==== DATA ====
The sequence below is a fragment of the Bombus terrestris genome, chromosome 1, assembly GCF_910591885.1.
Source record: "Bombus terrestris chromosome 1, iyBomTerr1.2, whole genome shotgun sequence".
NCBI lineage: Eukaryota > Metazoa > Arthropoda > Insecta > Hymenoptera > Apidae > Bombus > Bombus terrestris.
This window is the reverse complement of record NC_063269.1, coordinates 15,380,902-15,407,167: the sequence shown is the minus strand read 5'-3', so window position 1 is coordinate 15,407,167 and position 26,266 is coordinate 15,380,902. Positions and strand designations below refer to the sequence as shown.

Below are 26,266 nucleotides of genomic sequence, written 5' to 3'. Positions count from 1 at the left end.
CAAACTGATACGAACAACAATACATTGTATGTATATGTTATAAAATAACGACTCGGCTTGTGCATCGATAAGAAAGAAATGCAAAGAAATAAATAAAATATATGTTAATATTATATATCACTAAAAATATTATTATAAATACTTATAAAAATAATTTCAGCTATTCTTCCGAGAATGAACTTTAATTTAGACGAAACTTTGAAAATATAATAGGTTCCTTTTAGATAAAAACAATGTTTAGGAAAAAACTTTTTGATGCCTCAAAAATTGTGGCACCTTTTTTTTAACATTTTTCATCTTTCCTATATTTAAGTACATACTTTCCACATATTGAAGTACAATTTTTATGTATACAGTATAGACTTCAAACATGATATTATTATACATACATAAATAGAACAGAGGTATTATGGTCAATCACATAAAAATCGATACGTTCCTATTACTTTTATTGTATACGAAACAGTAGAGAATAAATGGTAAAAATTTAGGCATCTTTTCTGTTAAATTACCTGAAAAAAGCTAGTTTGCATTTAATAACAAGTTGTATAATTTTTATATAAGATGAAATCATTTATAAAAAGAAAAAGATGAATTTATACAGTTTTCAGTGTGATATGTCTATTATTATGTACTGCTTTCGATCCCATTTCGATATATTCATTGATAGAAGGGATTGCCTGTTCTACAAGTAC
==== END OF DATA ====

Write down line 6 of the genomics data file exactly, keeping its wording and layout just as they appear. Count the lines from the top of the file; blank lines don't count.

CAAACTGATACGAACAACAATACATTGTATGTATATGTTATAAAATAACGACTCGGCTTGTGCATCGATAAGAAAGAAATGCAAAGAAATAAATAAAATATATGTTAATATTATATATCACTAAAAATATTATTATAAATACTTATAAAAATAATTTCAGCTATTCTTCCGAGAATGAACTTTAATTTAGACGAAACTTTGAAAATATAATAGGTTCCTTTTAGATAAAAACAATGTTTAGGAAAAAACTTTTTGATGCCTCAAAAATTGTGGCACCTTTTTTTTAACATTTTTCATCTTTCCTATATTTAAGTACATACTTTCCACATATTGAAGTACAATTTTTATGTATACAGTATAGACTTCAAACATGATATTATTATACATACATAAATAGAACAGAGGTATTATGGTCAATCACATAAAAATCGATACGTTCCTATTACTTTTATTGTATACGAAACAGTAGAGAATAAATGGTAAAAATTTAGGCATCTTTTCTGTTAAATTACCTGAAAAAAGCTAGTTTGCATTTAATAACAAGTTGTATAATTTTTATATAAGATGAAATCATTTATAAAAAGAAAAAGATGAATTTATACAGTTTTCAGTGTGATATGTCTATTATTATGTACTGCTTTCGATCCCATTTCGATATATTCATTGATAGAAGGGATTGCCTGTTCTACAAGTAC